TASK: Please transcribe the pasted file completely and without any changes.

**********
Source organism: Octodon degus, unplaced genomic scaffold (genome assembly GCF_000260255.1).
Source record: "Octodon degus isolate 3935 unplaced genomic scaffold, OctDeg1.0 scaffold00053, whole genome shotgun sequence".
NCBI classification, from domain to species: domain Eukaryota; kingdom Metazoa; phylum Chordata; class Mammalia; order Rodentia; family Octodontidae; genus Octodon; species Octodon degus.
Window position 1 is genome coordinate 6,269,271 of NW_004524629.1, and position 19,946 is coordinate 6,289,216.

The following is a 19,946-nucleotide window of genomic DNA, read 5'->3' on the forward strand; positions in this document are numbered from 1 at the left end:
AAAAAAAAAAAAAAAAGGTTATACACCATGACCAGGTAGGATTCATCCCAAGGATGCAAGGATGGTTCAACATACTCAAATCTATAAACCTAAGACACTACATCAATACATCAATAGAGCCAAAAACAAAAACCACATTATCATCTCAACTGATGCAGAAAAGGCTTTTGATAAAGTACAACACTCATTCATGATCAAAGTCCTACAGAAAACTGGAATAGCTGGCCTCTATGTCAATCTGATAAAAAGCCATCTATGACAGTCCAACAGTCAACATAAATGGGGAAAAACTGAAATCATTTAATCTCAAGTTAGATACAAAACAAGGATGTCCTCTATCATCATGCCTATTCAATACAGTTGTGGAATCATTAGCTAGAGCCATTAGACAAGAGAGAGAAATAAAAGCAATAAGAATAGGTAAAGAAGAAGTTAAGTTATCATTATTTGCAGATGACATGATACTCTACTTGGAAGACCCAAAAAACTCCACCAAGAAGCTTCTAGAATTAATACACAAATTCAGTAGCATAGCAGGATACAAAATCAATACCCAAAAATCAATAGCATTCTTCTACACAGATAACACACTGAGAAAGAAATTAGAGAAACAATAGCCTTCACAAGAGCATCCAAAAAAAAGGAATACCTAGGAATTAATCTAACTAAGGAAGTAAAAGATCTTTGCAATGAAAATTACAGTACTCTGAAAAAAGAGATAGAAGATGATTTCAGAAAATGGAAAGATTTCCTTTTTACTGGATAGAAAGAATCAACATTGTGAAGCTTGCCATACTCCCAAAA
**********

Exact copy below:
Source organism: Octodon degus, unplaced genomic scaffold (genome assembly GCF_000260255.1).
Source record: "Octodon degus isolate 3935 unplaced genomic scaffold, OctDeg1.0 scaffold00053, whole genome shotgun sequence".
NCBI classification, from domain to species: domain Eukaryota; kingdom Metazoa; phylum Chordata; class Mammalia; order Rodentia; family Octodontidae; genus Octodon; species Octodon degus.
Window position 1 is genome coordinate 6,269,271 of NW_004524629.1, and position 19,946 is coordinate 6,289,216.

The following is a 19,946-nucleotide window of genomic DNA, read 5'->3' on the forward strand; positions in this document are numbered from 1 at the left end:
AAAAAAAAAAAAAAAAGGTTATACACCATGACCAGGTAGGATTCATCCCAAGGATGCAAGGATGGTTCAACATACTCAAATCTATAAACCTAAGACACTACATCAATACATCAATAGAGCCAAAAACAAAAACCACATTATCATCTCAACTGATGCAGAAAAGGCTTTTGATAAAGTACAACACTCATTCATGATCAAAGTCCTACAGAAAACTGGAATAGCTGGCCTCTATGTCAATCTGATAAAAAGCCATCTATGACAGTCCAACAGTCAACATAAATGGGGAAAAACTGAAATCATTTAATCTCAAGTTAGATACAAAACAAGGATGTCCTCTATCATCATGCCTATTCAATACAGTTGTGGAATCATTAGCTAGAGCCATTAGACAAGAGAGAGAAATAAAAGCAATAAGAATAGGTAAAGAAGAAGTTAAGTTATCATTATTTGCAGATGACATGATACTCTACTTGGAAGACCCAAAAAACTCCACCAAGAAGCTTCTAGAATTAATACACAAATTCAGTAGCATAGCAGGATACAAAATCAATACCCAAAAATCAATAGCATTCTTCTACACAGATAACACACTGAGAAAGAAATTAGAGAAACAATAGCCTTCACAAGAGCATCCAAAAAAAAGGAATACCTAGGAATTAATCTAACTAAGGAAGTAAAAGATCTTTGCAATGAAAATTACAGTACTCTGAAAAAAGAGATAGAAGATGATTTCAGAAAATGGAAAGATTTCCTTTTTACTGGATAGAAAGAATCAACATTGTGAAGCTTGCCATACTCCCAAAA